No Regrets

By CAROLYN BURKE

Edith Piaf, dead now for nearlyfifty years, has become one of France’s great national monuments, aslucratively exportable a product as Maurice Chevalier, Claude Monet, and CrêpesSuzettes. Everyone here in America knows Piaf, or at least they know therecordings of her two greatest hits—LaVie en rose and Je ne regrette rien—deliveredin her yearning, metallic tones. Some even know the earlier numbers, chanson réaliste portraits, in the wordsof one pop culture critic, “of working-class life, gray with the soot offactory chimneys and abuzz with tunes picked up from bistrot radios.” Butnot many Americans were familiar with the singer’s tempestuous and dramaticlife until the recent Olivier Dahan film, LaMôme (La Vie en Rose in theUnited States) grabbed our attention, winning an Oscar for the lovely MarionCotillard and awakening a new modefor all things Piaf.

The publication, now, of No Regrets: The Life of Edith Piaf byveteran biographer Carolyn Burke reveals that far from having been a bit toomelodramatic (as I had thought La Vie enRose to be when it came out acouple of years ago), the film omitted plenty. It almost had to: if even halfof the singer’s myriad lovers had made it onto the screen, audiences would havereeled in disbelief. Self-destructive stars of course are not unfamiliar toAmericans, and we have become almost inured to their excesses: as I write,Charlie Sheen and Lindsay Lohan are playing out very public meltdowns. But theepic mess of Piaf’s love life, as well as the scale of her talent, make thisstory something special, while her brutal Dickensian childhood virtuallyensured that she would spend her adult life in a doomed quest for perfect loveand security.

Burke has made a valiant effort tosift through the exaggerations of Piaf’s two memoirs, Au Bal de la Chance, (1958) and MaVie (1964), and the self-serving lies dished up by Simone Berteaut, Piaf’ssoul-sister and party-companion, in her own tell-all about the singer. Theunadorned truth is already bizarre enough, with no need of embellishment.

The singer was born EdithGiovanna Gassion, in 1915—and not on the city pavement, as she claimed, but inthe Tenon Hospital in Belleville, a working-class area in eastern Paris. (Burkeimparts the remarkable fact that at that time, less than a century ago, thenow-noisome quartier was stillperfumed by the scent of blooming lilac.) Her father, Louis Gassion, was anacrobat (just five feet tall, he passed on his diminutive form to hisdaughter); her mother, Annetta, was a would-be singer whose own mother presidedover a flea circus. As if this background wasn’t disreputable enough, thefeckless Annetta, an alcoholic and drug addict, abandoned the child when shewas still a baby and went on to pursue an independent singing career under thename of Line Marsa. As in the vast majority of such cases, Edith never got overthis primal rejection.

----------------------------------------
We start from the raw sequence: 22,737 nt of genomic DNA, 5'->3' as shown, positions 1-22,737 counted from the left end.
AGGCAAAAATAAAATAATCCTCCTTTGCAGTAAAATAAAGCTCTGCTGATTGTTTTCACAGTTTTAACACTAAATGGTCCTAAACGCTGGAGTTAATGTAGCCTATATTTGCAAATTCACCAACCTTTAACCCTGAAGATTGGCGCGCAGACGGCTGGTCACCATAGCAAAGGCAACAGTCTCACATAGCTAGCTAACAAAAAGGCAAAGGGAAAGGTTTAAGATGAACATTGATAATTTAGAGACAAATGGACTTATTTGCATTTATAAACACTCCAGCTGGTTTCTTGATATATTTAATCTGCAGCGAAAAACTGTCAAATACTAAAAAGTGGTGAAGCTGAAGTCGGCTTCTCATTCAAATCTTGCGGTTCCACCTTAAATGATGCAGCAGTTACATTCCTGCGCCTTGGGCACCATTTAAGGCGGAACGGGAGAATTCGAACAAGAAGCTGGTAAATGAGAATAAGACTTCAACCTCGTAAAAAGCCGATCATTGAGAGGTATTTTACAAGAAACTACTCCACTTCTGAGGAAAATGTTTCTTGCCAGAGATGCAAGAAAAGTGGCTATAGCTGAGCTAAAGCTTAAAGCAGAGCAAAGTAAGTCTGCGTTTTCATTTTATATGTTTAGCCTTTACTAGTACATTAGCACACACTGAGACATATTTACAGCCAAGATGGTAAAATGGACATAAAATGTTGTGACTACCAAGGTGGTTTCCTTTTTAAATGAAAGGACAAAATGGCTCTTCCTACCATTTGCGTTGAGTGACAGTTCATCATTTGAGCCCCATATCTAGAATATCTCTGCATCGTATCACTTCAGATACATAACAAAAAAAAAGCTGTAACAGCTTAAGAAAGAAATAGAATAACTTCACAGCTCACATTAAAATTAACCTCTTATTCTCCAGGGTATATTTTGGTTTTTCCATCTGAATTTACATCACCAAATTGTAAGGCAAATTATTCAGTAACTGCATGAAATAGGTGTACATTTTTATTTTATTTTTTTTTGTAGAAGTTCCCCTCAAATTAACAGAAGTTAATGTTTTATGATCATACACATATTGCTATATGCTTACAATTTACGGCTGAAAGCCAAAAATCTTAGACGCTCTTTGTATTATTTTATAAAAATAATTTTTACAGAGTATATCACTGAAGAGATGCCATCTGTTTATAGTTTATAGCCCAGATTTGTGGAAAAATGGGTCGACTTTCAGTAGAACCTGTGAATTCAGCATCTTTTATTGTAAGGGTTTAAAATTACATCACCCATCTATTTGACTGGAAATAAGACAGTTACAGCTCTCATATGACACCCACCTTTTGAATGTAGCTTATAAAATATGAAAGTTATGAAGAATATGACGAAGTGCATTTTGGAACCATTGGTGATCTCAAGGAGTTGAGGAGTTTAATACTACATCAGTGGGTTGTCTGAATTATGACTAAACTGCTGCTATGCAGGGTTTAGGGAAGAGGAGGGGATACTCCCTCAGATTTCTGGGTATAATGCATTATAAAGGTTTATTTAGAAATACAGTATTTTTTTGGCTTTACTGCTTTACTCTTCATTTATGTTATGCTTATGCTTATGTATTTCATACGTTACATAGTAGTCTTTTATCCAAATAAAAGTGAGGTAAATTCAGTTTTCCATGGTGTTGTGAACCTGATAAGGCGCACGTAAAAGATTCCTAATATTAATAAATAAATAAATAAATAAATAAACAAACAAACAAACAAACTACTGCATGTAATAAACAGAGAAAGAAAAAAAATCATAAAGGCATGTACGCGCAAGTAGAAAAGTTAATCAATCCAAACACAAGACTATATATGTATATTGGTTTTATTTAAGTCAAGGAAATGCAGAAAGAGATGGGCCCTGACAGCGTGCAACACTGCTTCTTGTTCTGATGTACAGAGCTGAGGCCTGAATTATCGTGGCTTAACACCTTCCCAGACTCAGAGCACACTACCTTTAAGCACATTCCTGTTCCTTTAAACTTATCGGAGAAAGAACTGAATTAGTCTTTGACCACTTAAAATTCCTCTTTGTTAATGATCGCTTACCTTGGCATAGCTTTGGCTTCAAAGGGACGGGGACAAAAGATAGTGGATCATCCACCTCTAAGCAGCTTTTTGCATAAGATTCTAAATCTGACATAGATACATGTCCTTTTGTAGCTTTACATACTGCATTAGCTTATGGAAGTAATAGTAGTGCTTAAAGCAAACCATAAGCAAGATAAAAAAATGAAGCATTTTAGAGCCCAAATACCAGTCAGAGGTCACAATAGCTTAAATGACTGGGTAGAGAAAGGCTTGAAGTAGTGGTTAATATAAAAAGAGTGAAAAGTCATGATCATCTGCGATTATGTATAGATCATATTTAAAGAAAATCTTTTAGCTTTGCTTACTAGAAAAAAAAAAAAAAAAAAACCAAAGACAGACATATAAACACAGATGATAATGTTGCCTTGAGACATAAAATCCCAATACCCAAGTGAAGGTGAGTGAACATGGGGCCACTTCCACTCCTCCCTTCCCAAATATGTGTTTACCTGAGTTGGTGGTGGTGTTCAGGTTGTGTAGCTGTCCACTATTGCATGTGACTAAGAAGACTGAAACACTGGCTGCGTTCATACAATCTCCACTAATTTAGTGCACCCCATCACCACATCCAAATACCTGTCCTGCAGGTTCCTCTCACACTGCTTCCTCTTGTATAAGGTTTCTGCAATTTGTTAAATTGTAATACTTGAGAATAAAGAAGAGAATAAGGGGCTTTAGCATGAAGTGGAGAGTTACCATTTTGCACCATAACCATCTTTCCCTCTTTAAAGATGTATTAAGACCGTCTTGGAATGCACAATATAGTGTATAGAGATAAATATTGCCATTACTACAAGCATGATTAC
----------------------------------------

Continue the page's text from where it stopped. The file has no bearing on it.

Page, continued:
Louis Gassion was slightly moredependable. His own life was not stable enough to include a baby, so he tookEdith to live with his parents in the town of Bernay in Normandy. Hergrandmother, known as Maman Tine, was the manageress of what waseuphemistically known as a maison de tolérance,essentially a whorehouse with legal standing. Petted by the unmarried”filles” of the establishment, Edith had a strange childhood,but one that was not without love, Occasionallyher grandparents would take her to the Café de la Gare where they would standthe child on a table and let her sing to the assorted company. The power of hervoice was already notable.

When Edith reached the age ofseven her father thought her old enough to become a professional asset, and hereclaimed her from his parents to take her on the road: the child would sing asa part of his circus act, the two of them traveling with a series oflady-friends who attached themselves to Louis. “From her father,”writes Burke, “she learned an entertainer’s sense of timing, techniquesfor tugging on the audience’s heartstrings, and the sort of patter likely toproduce a good take.” Some time during Edith’s adolescence she returnedwith her father to Paris, where she began singing in cafes as well as in thestreets—and eventually in clubs as well, performing the chanson réaliste material that was being popularized at the time. Burke writes, “It was said of the bestinterpreters of this tradition—Fréhel, Damia, and soon Piaf herself—that theysang the way they lived, their songs came from the heart. (The extent to whichthey consciously sustained this perception went unnoticed.)”

The teenaged Edith kept louchecompany in Pigalle, where she now settled—if indeed “settled” can besaid to be the right word. There she took up with Simone Berteaut, “Momone”:a wayward fourteen-year-old girl whom Edith dubbed “ma mauvause génie,” “my evil spirit.” Over thedecades Momone would be banished by countless men who tried to reform Piaf,only to be called back by the singer whenever she once again found herselfalone. And almost inevitably the teenaged Edith got mixed up with le milieu, the mafia that ran much ofParis’s club and cabaret scene. During these years she usually had one oranother “protector,” some thug who made sure she was alwaysincriminated in his felonies and helped himself to her meager wages. As Burkepoints out, “her life with her father had predisposed her to having a bosswho took her earnings and dictated her behavior.” At the age of seventeenshe had given birth to a baby girl, Marcelle, known as Cécelle. For a while thebaby lived in digs with Edith and Momone, but soon the father came and took heraway, saying that if she wanted the child she must come home. In a hauntingreenactment of her own childhood tragedy she refused to do so, though she paidfor the baby’s care. Not long afterwards, the two-year-old was dead ofmeningitis; Edith, so the story goes, slept with a man to earn the money forthe burial. The loss continued to haunt Piaf; she was never to have anotherchild.